Catalan leader to negotiate in Madrid, China fails to name heir apparent

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  • Catalan leader Carles Puigdemont will go to Madrid on Thursday to try to negotiate with Spanish Prime Minister Mariano Rajoy. By accepting an invitation from Spain’s senate to discuss the issue of secession, Puigdemont calmed immediate concerns that he might declare independence on Thursday. (Full coverage)


  • A U.S. district judge ruled that President Donald J. Trump’s decision to end federal subsidies for the Affordable Care Act was constitutional, striking a blow for the Democratic Party’s agenda to preserve the healthcare law, known as Obamacare. Without the federal subsidies, individuals will likely need to pay more for health insurance. (Full Story Here).
  • Kenyan presidential candidate Raila Odinga asked voters to boycott the October 26 elections, which he sees as being improperly regulated. The upcoming election is a repeat effort. Presidential incumbent Uhuru Kenyatta won the original election, but the results were deemed void by the supreme court because of reported illegalities.
  • Brazil’s lower house of congress failed to garner the 342 votes required to put President Michel Temer on trial for bribery. The charges President Temer faces are for offering political favors to JBS S.A,  the largest meat-packing company in Brazil, in exchange for financial compensation. His public approval rating was at 3.4 percent as of September 15.
  • China revealed its top leadership after a weeklong party congress but did not name a clear heir to President Xi Jinping, breaking party tradition. Xi is entering his second-term as president, the maximum time allowed under the constitution. The absence of an heir raises questions over how long Xi – who had his name written in the Communist Party constitution, elevating him to the same level as former leader Mao Zedong – intends to rule.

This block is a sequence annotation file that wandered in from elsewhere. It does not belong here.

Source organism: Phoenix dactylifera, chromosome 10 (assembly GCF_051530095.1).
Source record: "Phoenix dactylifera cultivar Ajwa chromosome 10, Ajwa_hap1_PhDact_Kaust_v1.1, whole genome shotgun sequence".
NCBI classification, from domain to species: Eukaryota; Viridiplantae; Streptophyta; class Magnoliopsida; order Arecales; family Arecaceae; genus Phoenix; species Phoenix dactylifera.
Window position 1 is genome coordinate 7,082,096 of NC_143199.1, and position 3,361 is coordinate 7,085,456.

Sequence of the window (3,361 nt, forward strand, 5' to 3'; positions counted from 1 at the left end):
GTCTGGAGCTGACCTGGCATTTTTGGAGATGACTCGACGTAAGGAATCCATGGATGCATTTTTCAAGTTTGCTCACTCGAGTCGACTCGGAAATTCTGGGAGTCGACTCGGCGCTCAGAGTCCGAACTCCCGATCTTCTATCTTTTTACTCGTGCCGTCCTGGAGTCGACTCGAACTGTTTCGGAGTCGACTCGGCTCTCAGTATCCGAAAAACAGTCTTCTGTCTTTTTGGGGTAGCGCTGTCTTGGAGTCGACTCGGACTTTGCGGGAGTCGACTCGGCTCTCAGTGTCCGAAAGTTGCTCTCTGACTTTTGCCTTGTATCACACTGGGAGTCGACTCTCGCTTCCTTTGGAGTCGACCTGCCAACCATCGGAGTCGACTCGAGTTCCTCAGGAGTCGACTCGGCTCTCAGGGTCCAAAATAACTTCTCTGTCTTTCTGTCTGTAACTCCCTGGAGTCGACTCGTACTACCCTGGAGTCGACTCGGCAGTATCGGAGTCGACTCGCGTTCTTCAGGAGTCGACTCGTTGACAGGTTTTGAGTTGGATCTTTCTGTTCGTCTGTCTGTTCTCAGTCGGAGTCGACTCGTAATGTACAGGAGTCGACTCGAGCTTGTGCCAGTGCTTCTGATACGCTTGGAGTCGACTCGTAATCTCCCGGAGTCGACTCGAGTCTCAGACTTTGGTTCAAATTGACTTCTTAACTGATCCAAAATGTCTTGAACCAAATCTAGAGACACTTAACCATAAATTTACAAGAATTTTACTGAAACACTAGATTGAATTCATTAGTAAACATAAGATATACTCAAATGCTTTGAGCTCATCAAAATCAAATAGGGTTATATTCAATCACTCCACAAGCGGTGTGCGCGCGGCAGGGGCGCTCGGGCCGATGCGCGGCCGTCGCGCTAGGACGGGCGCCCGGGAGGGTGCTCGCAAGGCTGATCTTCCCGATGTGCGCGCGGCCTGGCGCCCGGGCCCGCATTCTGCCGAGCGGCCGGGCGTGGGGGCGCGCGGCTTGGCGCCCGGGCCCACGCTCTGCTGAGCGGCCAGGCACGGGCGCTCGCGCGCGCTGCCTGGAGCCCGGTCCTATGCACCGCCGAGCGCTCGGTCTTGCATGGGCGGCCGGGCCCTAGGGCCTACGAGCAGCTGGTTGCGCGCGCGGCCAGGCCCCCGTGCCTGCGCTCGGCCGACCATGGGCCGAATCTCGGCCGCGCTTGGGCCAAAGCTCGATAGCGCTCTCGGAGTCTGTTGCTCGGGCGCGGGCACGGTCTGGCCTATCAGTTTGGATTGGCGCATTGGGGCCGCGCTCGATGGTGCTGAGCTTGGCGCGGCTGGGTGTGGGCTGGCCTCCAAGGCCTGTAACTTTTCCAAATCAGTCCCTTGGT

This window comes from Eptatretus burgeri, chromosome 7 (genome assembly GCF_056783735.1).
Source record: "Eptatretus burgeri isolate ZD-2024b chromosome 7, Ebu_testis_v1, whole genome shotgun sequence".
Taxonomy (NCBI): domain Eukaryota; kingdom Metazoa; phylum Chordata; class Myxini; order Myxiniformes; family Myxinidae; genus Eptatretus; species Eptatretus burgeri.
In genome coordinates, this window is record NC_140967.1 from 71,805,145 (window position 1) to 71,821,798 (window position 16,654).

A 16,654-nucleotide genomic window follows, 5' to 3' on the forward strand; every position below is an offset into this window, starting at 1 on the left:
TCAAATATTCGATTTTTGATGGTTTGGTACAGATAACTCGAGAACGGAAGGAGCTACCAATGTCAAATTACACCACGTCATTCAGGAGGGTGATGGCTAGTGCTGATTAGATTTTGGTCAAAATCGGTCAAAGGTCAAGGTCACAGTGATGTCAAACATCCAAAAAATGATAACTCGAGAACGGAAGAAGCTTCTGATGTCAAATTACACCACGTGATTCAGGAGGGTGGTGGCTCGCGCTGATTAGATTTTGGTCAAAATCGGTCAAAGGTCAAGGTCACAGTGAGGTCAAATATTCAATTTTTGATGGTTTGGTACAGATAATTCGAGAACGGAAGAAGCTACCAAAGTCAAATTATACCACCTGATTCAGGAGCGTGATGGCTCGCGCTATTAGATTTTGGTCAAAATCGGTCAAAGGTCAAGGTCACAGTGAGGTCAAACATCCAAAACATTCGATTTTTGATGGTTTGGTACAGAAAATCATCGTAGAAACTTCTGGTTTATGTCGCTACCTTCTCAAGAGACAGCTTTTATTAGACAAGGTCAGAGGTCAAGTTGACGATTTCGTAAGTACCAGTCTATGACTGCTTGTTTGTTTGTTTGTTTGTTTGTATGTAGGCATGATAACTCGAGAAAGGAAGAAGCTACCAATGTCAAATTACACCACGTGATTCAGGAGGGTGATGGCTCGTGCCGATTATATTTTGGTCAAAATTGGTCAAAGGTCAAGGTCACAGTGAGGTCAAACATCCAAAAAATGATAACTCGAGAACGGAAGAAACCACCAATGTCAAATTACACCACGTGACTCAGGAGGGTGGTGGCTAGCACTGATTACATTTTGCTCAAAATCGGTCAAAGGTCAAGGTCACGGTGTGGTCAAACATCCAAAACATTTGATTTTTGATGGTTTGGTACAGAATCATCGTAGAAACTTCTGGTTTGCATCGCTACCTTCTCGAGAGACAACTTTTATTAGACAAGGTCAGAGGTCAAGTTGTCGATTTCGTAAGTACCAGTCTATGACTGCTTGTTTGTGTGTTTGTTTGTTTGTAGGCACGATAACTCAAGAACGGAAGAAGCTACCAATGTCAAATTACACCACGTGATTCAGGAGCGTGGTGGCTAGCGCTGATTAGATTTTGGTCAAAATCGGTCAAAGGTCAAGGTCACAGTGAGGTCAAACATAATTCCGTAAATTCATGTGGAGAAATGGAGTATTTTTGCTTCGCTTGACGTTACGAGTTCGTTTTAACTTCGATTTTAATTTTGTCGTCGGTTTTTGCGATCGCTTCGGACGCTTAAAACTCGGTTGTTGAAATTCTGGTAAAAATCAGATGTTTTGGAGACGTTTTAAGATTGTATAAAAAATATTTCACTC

• The Kurdistan Regional Government (KRG) offered to freeze the results of its disputed independence referendum and enter dialogue with Baghdad following clashes with Iraqi troops. In order to “prevent further violence and clashes,” the KRG also said it will propose a ceasefire and halt all military operations in the Kurdistan region of Iraq. Iraqi Prime Minister Haider al-Abadi has yet to react to the proposal.
  • Twitter says it will increase transparency for ads by launching a “center” offering “visibility” on who is advertising on the platform. The announcement comes days before representatives from Twitter, Google and Facebook testify before Congress over Russia-linked ads and the U.S. election.

What we’re reading

  • The Family that Built an Empire of Pain” is a longform New Yorker  piece on the opioid epidemic. The story traces the Sacklers family, who privately holds Purdue Pharma, which developed and promoted OxyContin. The drug was hailed as a breakthrough upon its release in 1995, but due to its strength, doctors had been reluctant to prescribe it in the past. To thwart this, Purdue launched a marketing campaign to change the prescribing habits of doctors by funding researchers to make the case that concerns over opioid addictions were inflated.
  • Nigerian terror group Boko Haram have a record of forcing girls to commit suicide attacks. The New York Times spoke to 18 girls who escaped.

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